I’m not a plant person. Most of the ones I’ve had fall into disgrace and end up in the plants heaven. It’s not because I don’t take the time to care for them, I’m just not a good caretaker. But I’m here to tell you my secret so that the orchid in my living room looks and stands out from the rest of the wilted flowers.
Disponible en español aquí.
Xiaomi Mi Flora
The Xiaomi brand offers a Bluetooth Low Energy sensor to monitor various states of the ground called Mi Flora (also called Mi Plant).
This sensor is powered by a button battery that lasts several months and periodically sends the following data to the linked Bluetooth device:
- Moisture (%)
- Temperature (ºC)
- Conductivity (µS/cm)
- Brightness (Lux)
- Battery (%)
Thanks to all this data, you will be able to determine if the plant is healthy or needs some care.
Xiaomi has an application called Mi Home (for Android and iOS) that offers a link to the Mi Flora device and a huge database of plants in order to make the comparison with the current state of your plant and determine “its level of happiness”. Despite being a very complete application, why not integrate everything in Home Assistant?
Integrating My Flora into Home Assistant
At the time of writing this article, Home Assistant does not have an integration wizard for Mi Flora, so you must manually configure the entity in the
configuration.yaml file as already seen on previous occasions. Before doing so, you need to configure the Bluetooth* adapter and get the MAC* address of the Mi Flora device.
Enabling Bluetooth Backend
The first thing we need to do on our Home Assistant server is to enable Bluetooth support. Of course, you need your device to have Bluetooth. In my case, I have put this Bluetooth USB adapter with very good results.
In Hass.io there is native support for Bluetooth, so nothing more is needed. In other systems and installations there are different installation and configuration methods.
Finding for the device
To get the MAC address of the device. Use the following command in a SSH terminal (you can intuit which is the device by looking at the entries containing Flower care or Flower mate):
$ sudo hcitool lescan LE Scan ... C4:D3:8C:12:4C:57 Flower mate [...]
hcitool command doesn’t work, try using
$ bluetoothctl [bluetooth]# scan on [NEW] Controller <your Bluetooth adapter> [default] [NEW] C4:D3:8C:12:4C:57 Flower mate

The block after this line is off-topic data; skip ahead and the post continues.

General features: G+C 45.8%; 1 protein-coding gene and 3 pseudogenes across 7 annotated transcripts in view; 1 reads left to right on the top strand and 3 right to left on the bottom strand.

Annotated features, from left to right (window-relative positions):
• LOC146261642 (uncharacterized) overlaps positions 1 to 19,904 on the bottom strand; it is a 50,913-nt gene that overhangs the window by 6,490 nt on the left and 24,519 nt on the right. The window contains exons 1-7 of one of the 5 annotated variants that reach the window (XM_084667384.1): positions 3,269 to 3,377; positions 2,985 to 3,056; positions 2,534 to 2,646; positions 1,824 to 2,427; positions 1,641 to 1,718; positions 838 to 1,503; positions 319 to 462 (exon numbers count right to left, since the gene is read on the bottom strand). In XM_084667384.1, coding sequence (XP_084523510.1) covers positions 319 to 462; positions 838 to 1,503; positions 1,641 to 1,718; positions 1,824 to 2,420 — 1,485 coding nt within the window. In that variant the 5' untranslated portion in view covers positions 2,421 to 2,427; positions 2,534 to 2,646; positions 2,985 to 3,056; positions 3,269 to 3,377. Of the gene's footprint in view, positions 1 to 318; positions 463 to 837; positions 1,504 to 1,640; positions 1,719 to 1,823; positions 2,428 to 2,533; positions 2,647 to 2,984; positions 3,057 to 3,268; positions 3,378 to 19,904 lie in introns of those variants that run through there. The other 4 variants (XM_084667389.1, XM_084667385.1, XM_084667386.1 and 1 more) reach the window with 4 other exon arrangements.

If you don’t have options to execute these commands, there are several applications available for Android, Windows… that will perform the scanner and give you the MAC address of the device.
Once the requirements are met, it’s time to edit the
configuration.yaml file and add the following code:
# Plants sensor: - platform: miflora mac: C4:D3:8C:12:4C:57 # The MAC address collected in the previous step name: Mi Flora 01 force_update: false median: 1 monitored_conditions: - moisture - light - temperature - conductivity - battery plant: # Orchidaceae, Phalaenopsis orchid: sensors: moisture: sensor.mi_flora_01_moisture battery: sensor.mi_flora_01_battery temperature: sensor.mi_flora_01_temperature conductivity: sensor.mi_flora_01_conductivity brightness: sensor.mi_flora_01_light_intensity min_moisture: 15 max_moisture: 65 min_battery: 20 min_conductivity: 350 max_conductivity: 2000 min_temperature: 15 max_temperature: 32 min_brightness: 2000 max_brightness: 30000 check_days: 3
Note: If you have problems with “peaks” in the graphs, it is recommended to set the values
With this configuration an entity will be created for the Mi Flora device and its sensors, as well as a plant entity that will serve us to have minimum and maximum value ranges for these sensors.
Restart your Home Assistant server.
In the case of the value
min_brightnessthe value of
check_daysis used to calculate if during that number of days the maximum luminosity registered has been less than
You can see values in the entity
plant, which at first glance may seem calculated in some way or randomly set for the example.
Nothing could be further from the truth. These values correspond to the orchid where My Flora is currently being used in my home. Each plant has its own values to determine if it is healthy.
There are several ways to get this data:
Installing the Mi Home application, searching for the plant and noting the values shown.
Download a plant database, for example from this @khronimo repository, search for the desired plant and note the values.
Once obtained, you only have to change the values for those of your plant. Remember to restart after making the changes.
Showing the results in Lovelace
Once configured, there are several methods to display a card with the plant entity on the main screen (Summary) of Home Assistant depending on how you have configured Lovelace:
In automatic mode, you should do nothing but go to the Summary section.
In storage mode, add a new Plant Status type card and select the newly created plant entity.
In YAML mode, add the following code to
cards: - type: plant-status name: Orchid entity: plant.orchid
Either way you’ll get the same result, a card that indicates the current values of the sensors, as well as buttons on each to see a graph of values. In case the plant has a problem, the value of the card will be shown in red to warn of its needs.
With this simple tutorial you have seen how to integrate Mi Flora into Home Assistant and see all the data it collects on the Summary screen. I hope that like me, this device will help you to keep your plants healthy and beautiful.
This and other articles complement the documentation of the GitHub repository where all the configuration of my house is available.